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Vítězslav Novák, In the Tatras

Born December 5, 1870, in Kamenice nad Lipou, Southern Bohemia Died July 18, 1949, in Skuteč, Czech Republic Composed in 1902 Premiered on November 25, 1902 in Prague by the Czech Philharmonic conducted by Oskar Nedbal Performance Time: Approximately 25 minutes Vítězslav Novák was a gifted and prolific composer who was at the core of Czech musical life in the first decades of the 20th century. Composing in virtually every…

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Bohuslav Martinů, Symphony No. 3

Born December 8, 1890, in Polička, Czechoslovakia Died August 28, 1959, in Liestal, Switzerland Composed in 1944 Premiered on October 12, 1945 in Boston by the Boston Symphony Orchestra conducted by Serge Koussevitsky Performance Time: Approximately 30 minutes Before coming to New York City in 1941 as a political refugee, Czechoslovak composer Bohuslav Martinů obtained recognition internationally in a variety of musical genres and styles. Until his American residency, however, Josef…

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Josef Suk, Scherzo fantastique

Born January 4, 1874, in Křečovice, Czechoslovakia Died May 29, 1935, in Benešov, Czechoslovakia Composed in 1903 Premiered on April 18, 1905 in the Rudolfinum, Prague Performance Time: Approximately 15 minutes Canonic figures like Felix Mendelssohn (Midsummer Night’s Dream Overture from 1826), Hector Berlioz (Queen Mab from the 1839 choral symphony Roméo et Juliette), and Paul Dukas (The Sorcerer’s Apprentice from 1897) assisted in bringing the concert hall genre known…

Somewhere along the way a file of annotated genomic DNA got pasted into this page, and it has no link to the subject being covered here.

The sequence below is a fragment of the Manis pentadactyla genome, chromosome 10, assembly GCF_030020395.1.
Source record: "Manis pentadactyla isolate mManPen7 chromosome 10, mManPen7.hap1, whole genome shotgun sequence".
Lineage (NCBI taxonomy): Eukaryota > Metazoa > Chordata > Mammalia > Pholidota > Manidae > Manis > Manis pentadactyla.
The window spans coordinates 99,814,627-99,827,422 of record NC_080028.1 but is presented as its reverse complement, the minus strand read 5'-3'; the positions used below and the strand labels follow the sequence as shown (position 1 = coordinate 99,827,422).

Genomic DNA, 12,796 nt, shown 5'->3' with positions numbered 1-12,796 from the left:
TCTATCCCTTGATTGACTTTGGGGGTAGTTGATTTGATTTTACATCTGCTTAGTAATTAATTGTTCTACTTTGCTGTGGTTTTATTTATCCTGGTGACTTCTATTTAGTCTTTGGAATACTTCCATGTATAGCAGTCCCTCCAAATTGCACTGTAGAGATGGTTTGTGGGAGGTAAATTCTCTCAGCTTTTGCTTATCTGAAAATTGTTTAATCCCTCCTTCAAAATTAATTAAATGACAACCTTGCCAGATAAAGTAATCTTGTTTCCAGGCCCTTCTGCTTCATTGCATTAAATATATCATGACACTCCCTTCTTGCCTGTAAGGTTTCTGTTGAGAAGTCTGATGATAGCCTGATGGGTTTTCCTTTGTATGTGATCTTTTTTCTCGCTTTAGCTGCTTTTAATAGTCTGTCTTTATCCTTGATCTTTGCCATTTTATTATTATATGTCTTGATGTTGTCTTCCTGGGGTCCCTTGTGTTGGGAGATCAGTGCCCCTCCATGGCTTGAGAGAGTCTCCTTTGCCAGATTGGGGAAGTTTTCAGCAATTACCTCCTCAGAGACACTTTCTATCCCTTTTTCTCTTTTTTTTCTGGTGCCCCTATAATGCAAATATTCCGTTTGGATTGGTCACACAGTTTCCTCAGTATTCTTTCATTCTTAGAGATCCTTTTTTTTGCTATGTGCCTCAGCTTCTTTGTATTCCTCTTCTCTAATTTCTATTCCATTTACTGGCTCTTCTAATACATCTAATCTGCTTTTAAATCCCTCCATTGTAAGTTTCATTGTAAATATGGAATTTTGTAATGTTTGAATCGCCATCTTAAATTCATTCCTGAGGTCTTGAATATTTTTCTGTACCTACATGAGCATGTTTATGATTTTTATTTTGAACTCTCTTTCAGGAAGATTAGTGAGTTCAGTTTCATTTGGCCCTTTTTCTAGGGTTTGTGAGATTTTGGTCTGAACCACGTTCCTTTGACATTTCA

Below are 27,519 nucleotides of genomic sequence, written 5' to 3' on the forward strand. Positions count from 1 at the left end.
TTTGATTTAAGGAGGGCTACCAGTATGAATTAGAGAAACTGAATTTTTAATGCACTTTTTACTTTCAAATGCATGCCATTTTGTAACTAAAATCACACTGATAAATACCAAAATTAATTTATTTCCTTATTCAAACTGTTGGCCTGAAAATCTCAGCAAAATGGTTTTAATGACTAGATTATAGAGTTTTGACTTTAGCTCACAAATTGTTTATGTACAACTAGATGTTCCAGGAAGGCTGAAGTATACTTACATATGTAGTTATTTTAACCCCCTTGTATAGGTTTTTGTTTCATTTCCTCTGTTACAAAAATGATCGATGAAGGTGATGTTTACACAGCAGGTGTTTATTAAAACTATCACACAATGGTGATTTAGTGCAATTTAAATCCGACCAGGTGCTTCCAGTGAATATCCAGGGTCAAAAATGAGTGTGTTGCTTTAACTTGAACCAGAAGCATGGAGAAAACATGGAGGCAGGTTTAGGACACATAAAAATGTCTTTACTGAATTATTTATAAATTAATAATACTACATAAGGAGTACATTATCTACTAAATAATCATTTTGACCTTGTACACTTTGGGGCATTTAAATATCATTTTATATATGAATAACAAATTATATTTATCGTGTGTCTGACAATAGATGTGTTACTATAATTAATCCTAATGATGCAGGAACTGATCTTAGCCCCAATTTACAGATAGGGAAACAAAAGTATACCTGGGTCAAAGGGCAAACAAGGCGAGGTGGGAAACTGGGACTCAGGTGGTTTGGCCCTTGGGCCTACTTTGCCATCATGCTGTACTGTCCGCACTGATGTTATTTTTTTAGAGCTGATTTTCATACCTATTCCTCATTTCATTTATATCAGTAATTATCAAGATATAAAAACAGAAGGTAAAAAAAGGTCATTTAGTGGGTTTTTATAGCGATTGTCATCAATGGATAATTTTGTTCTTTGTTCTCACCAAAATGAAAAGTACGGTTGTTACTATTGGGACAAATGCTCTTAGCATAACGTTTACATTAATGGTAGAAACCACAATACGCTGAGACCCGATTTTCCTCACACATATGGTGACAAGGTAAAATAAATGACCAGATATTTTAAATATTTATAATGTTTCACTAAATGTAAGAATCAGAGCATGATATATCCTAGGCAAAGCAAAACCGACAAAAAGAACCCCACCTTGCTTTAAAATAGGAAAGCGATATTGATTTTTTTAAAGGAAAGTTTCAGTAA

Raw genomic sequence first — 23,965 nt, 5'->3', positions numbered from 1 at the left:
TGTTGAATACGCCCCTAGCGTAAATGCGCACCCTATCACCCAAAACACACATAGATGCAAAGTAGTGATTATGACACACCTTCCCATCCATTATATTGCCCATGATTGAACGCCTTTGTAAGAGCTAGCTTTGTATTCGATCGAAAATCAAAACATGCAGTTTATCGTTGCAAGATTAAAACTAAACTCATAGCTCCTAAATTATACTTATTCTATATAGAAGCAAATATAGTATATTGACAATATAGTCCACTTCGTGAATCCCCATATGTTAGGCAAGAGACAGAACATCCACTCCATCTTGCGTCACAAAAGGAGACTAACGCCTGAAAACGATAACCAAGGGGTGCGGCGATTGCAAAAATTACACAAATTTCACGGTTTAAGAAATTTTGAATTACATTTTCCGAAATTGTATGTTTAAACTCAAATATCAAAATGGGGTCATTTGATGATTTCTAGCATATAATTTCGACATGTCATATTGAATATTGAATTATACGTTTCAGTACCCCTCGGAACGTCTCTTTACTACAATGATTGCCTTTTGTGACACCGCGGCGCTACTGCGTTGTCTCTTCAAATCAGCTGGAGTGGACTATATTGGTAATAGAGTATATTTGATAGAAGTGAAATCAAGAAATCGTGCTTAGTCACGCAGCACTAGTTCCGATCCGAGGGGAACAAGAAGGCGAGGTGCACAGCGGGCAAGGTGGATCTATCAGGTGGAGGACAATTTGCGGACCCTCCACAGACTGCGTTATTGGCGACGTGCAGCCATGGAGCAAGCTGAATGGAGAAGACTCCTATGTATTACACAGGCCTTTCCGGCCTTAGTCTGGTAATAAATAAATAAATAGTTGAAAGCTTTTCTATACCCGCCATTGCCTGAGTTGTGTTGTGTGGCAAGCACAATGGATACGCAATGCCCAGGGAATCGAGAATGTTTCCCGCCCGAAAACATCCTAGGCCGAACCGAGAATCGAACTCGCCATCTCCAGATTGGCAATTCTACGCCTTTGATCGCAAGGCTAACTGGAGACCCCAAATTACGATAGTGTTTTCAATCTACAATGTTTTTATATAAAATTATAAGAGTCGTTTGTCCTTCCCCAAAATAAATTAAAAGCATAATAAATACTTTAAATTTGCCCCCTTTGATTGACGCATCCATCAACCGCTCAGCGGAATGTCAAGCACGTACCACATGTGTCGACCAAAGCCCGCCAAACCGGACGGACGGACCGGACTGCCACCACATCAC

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Erwin Schulhoff, Symphony No. 5

by Michael Beckerman Born June 8, 1894, in Prague Died August 18, 1942, in Würzburg, Germany Composed in 1938–9 Premiered on March 5th, 1965 in Weimar by the Weimar State Orchestra conducted by Gerhardt Pfluger Performance Time: Approximately 36 minutes There is no style shift more dramatic than that undergone by Erwin Schulhoff after his “conversion” to Communism in the early 1930s. Beginning his career as an apostle of the avant-garde,…

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Friends and Colleagues: Bernstein, Brandeis, and the 1950s

Tonight’s concert gives voice to a web of interconnections. All five composers on the program knew one another and were, at one time or another, friends. The most active and close period of their engagement took place relatively early in Leonard Bernstein’s meteoric career—between his college days and 1957, the year West Side Story opened. Four of them (Wernick is the exception) studied at Harvard with Walter Piston, three as…

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Leonard Bernstein, Overture to Candide